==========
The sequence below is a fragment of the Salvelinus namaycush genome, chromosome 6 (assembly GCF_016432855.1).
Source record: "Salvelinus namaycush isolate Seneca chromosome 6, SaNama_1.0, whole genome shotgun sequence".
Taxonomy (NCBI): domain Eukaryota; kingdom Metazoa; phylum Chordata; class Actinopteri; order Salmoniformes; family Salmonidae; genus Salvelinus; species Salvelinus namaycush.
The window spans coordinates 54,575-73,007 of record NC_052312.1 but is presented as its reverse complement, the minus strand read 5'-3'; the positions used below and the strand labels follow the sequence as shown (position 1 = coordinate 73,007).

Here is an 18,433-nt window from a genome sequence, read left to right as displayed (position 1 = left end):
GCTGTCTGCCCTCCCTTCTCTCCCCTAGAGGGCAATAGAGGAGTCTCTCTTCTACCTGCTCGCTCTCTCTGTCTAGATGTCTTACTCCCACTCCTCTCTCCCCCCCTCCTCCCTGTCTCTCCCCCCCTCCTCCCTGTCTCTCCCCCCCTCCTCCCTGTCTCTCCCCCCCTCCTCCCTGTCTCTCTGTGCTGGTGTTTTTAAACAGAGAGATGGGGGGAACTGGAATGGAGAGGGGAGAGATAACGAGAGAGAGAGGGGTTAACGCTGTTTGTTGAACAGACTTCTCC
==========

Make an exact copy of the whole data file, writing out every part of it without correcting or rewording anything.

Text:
The sequence below is a fragment of the Salvelinus namaycush genome, chromosome 6 (assembly GCF_016432855.1).
Source record: "Salvelinus namaycush isolate Seneca chromosome 6, SaNama_1.0, whole genome shotgun sequence".
Taxonomy (NCBI): domain Eukaryota; kingdom Metazoa; phylum Chordata; class Actinopteri; order Salmoniformes; family Salmonidae; genus Salvelinus; species Salvelinus namaycush.
The window spans coordinates 54,575-73,007 of record NC_052312.1 but is presented as its reverse complement, the minus strand read 5'-3'; the positions used below and the strand labels follow the sequence as shown (position 1 = coordinate 73,007).

Here is an 18,433-nt window from a genome sequence, read left to right as displayed (position 1 = left end):
GCTGTCTGCCCTCCCTTCTCTCCCCTAGAGGGCAATAGAGGAGTCTCTCTTCTACCTGCTCGCTCTCTCTGTCTAGATGTCTTACTCCCACTCCTCTCTCCCCCCCTCCTCCCTGTCTCTCCCCCCCTCCTCCCTGTCTCTCCCCCCCTCCTCCCTGTCTCTCCCCCCCTCCTCCCTGTCTCTCTGTGCTGGTGTTTTTAAACAGAGAGATGGGGGGAACTGGAATGGAGAGGGGAGAGATAACGAGAGAGAGAGGGGTTAACGCTGTTTGTTGAACAGACTTCTCC